The Secret War in Laos was one of the first “Long Wars” for special operations, spanning a period of about thirteen years. It was one of the largest CIA-paramilitary operations of the time, kept out of the view of the American public until now.

Between 1959 and 1974, Green Berets were covertly deployed to Laos to prevent a communist take-over or at least preserve the kingdom's neutrality. Operators dressed in civilian clothes, armed with cover stories and answering only to "Mister," were delivered to the country by Air America, where they answered to the U.S. Ambassador. There they were faced with the complexities of the three factions in Laos, as well as operating with limited resources – maps of the country often had large blank areas and essential supplies often didn't arrive at all. In challenging tropical conditions they trained and undertook combat advisory duties with native and tribal forces. Veterans remember Hmong guerrillas and Lao soldiers who were often shorter than the M1 rifles they carried.

The Green Berets' service in Laos was the first strategic challenge since its formation in 1952, and proved one of the first major applications of special warfare doctrine. Clouded in secrey until the 1990s, this story is comprehensively told for the first time using official archival documents and interviews with veterans.

A little known fact about Joe Celeski is that he was an Armor Captain in Germany who was recruited by then 5th SFG(A) Commander COL Jim Guest to attend Special Forces Training (with other selected Armor Officers who did not pass SF Training). COL Guest wanted experienced Armor officers to provide 5th SFG(A) with the mounted warfare knowledge as the Group was developing a mobility capability in order to work traditional SF missions in the inhospitable Middle Eastern and North African deserts. After serving as an ODA Commander where he was instrumental in developing the HMMWV gun trucks for Special Forces use, he attended Arabic language school in Monterrey, California then served for two years in a military advisory capacity in Jordan. There are alot of NCO's and SF Officers who count Joe Celeski as the primary mentor in their development as leaders.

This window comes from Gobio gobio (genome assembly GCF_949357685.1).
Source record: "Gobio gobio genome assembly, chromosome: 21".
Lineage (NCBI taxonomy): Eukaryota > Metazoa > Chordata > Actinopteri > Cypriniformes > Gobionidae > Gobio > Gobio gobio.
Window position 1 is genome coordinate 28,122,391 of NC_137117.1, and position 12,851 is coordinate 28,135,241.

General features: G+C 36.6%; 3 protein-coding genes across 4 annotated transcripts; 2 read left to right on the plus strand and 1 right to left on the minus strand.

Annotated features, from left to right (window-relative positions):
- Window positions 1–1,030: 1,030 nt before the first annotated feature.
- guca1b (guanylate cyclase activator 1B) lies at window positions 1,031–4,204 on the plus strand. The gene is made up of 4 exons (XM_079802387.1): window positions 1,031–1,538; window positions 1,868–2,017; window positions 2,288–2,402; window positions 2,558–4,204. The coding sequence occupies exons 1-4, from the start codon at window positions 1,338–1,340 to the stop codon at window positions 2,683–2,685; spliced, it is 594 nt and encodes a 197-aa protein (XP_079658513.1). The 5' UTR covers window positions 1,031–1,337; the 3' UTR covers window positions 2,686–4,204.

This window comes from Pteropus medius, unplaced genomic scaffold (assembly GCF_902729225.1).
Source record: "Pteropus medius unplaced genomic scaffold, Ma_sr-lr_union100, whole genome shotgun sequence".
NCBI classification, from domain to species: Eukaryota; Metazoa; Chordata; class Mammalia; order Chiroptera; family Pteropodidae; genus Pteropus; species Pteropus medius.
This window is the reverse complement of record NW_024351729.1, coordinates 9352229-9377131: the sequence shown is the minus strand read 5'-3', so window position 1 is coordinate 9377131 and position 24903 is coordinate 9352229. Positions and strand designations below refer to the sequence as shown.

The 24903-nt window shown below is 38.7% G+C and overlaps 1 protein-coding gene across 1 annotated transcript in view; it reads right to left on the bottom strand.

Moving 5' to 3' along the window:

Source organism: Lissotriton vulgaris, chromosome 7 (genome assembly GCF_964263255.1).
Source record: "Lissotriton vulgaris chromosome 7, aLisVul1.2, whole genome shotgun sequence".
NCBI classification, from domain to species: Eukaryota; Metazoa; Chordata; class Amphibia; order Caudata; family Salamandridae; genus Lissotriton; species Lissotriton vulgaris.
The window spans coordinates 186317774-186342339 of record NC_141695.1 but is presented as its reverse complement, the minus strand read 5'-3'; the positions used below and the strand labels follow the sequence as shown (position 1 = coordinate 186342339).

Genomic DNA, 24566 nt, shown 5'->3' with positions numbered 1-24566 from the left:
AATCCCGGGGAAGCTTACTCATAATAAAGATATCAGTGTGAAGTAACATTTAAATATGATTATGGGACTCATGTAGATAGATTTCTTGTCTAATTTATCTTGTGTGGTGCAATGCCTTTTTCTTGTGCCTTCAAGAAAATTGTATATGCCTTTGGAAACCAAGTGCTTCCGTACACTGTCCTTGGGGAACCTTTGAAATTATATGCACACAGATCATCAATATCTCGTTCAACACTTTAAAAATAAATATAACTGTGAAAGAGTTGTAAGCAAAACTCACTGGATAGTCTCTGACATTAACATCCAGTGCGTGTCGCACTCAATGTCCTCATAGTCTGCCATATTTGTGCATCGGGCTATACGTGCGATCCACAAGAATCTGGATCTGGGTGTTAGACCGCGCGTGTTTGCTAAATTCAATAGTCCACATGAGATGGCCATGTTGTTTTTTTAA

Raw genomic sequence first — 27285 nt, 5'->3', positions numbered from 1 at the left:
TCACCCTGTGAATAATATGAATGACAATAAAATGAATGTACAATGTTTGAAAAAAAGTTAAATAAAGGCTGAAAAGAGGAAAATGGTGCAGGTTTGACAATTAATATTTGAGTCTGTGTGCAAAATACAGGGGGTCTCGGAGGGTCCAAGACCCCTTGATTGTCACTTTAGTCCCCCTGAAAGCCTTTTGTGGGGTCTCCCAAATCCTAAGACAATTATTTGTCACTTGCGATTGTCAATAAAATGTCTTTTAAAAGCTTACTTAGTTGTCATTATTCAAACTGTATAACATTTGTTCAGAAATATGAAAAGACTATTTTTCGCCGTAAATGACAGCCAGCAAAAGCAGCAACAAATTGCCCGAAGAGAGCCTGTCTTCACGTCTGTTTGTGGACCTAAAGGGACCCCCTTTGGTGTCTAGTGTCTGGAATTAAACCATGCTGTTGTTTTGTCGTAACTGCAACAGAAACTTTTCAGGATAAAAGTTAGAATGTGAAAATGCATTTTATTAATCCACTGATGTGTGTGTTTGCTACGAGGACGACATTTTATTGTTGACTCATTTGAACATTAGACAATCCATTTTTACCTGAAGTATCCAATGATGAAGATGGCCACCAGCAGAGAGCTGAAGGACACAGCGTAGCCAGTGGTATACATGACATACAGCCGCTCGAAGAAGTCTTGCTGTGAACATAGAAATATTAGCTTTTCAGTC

Wednesday, February 20, 2019

Iconic World War II Statute Defaced by Leftists

Police in Florida want to know who spray-painted “#MeToo” on the leg of a statue depicting a sailor and a dental assistant kissing at the end of World War II. Sarasota police said in a news release that officers found the phrase painted in red on the left leg of the woman in the “Unconditional Surrender” statue in Sarasota early Tuesday. The paint covered the length of the nurse’s leg.

Police said officers didn’t find any spray paint bottles in the area. No other objects were defaced. Authorities estimate the damage to the statue at more than $1,000. They say the incident occurred sometime Monday afternoon or evening.